The mechanical test procedures that address fuel cladding failure during a RIA are reviewed with an emphasis on the development of test procedures that determine the deformation and fracture behavior of cladding under conditions similar to those reached in a RIA. An analysis of cladding strain data from experimental research reactor test programs that have simulated the RIA is presented. These data show that the cladding undergoes deformation characterized by hoop extension subject to a range of multiaxial stress states and strain paths comprised between plane-strain (no axial extension of the cladding tube) and equal-biaxial tension (equal strain in both the hoop and the axial orientations). Current mechanical test procedures of cladding material are then reviewed with a focus on their ability to generate the appropriate deformation response and to induce the prototypical multiaxial stress states and failure modes activated during a RIA. Two main groups of tests currently exist. In the first group, the deformation behavior of the cladding is examined by several variations of hoop tensile tests in which an axial contraction of the specimen gage section occurs such that a near-uniaxial tension stress state results; finite element analyses are then usually employed to deduce the deformation response, often under conditions of an assumed coefficient of friction between the specimen and test fixtures. The second group includes test procedures which attempt to reproduce the deformation and failure conditions close to those seen during a RIA such that any stress-state corrections of the failure conditions are comparatively small. The advantages and disadvantages of all of these deformation/fracture tests are discussed with special reference to testing high burnup fuel cladding.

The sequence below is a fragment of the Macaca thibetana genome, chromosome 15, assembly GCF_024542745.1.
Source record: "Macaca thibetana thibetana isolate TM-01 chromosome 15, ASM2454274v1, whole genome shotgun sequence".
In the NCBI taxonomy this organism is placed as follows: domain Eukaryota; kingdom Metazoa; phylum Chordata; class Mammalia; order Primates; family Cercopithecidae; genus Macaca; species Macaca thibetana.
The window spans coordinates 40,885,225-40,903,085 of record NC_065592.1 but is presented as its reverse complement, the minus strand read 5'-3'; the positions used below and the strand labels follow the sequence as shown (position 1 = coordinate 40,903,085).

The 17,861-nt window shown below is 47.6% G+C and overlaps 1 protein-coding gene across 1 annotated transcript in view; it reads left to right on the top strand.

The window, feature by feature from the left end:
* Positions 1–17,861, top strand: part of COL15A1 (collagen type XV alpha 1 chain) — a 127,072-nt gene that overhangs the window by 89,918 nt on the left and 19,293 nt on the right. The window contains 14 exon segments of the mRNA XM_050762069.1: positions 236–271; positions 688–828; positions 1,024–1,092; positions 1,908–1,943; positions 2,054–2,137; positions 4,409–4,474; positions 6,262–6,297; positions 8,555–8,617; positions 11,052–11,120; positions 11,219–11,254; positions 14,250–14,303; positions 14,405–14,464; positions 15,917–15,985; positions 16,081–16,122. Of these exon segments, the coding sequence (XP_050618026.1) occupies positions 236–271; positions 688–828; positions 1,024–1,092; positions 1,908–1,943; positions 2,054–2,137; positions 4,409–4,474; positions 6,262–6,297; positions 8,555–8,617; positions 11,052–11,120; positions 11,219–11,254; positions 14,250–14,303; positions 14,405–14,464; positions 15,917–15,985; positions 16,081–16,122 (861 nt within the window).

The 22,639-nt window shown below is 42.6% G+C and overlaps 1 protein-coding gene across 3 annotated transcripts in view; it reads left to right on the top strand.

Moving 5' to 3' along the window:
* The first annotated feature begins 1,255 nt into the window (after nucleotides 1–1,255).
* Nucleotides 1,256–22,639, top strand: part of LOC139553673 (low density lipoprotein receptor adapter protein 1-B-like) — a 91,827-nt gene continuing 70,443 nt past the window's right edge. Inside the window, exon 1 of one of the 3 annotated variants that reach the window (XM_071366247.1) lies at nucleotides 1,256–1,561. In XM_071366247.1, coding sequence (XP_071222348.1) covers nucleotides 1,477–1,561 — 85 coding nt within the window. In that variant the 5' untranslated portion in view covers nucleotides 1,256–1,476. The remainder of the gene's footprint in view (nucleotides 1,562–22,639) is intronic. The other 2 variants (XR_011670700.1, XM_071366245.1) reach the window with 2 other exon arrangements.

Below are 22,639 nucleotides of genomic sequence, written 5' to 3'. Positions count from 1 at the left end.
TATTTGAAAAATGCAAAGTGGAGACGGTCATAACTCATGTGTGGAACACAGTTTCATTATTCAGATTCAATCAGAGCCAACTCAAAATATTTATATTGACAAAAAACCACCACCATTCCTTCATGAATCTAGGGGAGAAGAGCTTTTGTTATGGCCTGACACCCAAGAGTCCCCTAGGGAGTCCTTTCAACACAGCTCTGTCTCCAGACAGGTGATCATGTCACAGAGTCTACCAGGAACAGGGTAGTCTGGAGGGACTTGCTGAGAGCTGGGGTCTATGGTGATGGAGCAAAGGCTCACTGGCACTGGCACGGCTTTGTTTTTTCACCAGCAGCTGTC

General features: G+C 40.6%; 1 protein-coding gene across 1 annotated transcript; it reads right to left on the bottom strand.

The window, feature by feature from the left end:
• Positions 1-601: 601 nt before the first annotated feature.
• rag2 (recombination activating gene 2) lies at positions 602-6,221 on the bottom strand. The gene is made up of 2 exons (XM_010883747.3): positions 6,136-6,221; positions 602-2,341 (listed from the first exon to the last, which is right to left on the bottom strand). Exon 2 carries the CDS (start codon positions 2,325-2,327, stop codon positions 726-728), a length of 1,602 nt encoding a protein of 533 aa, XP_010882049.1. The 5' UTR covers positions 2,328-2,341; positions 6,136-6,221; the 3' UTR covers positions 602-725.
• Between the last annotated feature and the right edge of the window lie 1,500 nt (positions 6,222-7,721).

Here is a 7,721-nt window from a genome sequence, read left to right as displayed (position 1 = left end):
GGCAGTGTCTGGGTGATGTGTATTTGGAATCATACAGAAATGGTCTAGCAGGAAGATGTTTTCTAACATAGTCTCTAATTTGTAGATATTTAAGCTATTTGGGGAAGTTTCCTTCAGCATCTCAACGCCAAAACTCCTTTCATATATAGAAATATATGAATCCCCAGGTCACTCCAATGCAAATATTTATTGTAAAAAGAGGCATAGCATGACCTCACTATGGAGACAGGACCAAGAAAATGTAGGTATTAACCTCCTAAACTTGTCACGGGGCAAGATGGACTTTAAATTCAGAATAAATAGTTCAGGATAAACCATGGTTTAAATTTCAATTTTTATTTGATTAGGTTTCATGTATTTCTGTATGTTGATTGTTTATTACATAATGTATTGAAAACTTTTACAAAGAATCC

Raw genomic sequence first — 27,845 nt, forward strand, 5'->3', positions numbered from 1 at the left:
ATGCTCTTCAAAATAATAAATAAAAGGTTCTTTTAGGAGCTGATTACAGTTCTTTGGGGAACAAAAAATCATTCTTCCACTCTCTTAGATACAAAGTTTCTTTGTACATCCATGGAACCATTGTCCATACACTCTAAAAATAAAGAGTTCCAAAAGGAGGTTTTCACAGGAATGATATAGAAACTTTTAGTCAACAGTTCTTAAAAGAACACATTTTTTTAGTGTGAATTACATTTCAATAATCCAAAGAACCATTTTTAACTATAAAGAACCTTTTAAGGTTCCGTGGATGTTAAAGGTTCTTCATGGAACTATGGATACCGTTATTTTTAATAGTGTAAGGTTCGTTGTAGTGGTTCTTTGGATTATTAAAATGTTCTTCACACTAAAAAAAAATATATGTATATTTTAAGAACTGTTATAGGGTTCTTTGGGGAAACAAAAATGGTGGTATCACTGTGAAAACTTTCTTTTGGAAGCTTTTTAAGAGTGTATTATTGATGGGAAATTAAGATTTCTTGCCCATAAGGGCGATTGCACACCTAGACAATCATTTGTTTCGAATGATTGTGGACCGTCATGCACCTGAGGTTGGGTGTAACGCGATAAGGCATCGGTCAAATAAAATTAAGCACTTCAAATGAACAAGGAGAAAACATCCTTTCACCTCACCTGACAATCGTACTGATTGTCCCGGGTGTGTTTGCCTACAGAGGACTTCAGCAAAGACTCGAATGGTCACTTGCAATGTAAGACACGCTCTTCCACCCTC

All Science Journal Classification (ASJC) codes
- Nuclear and High Energy Physics
- Materials Science(all)
- Nuclear Energy and Engineering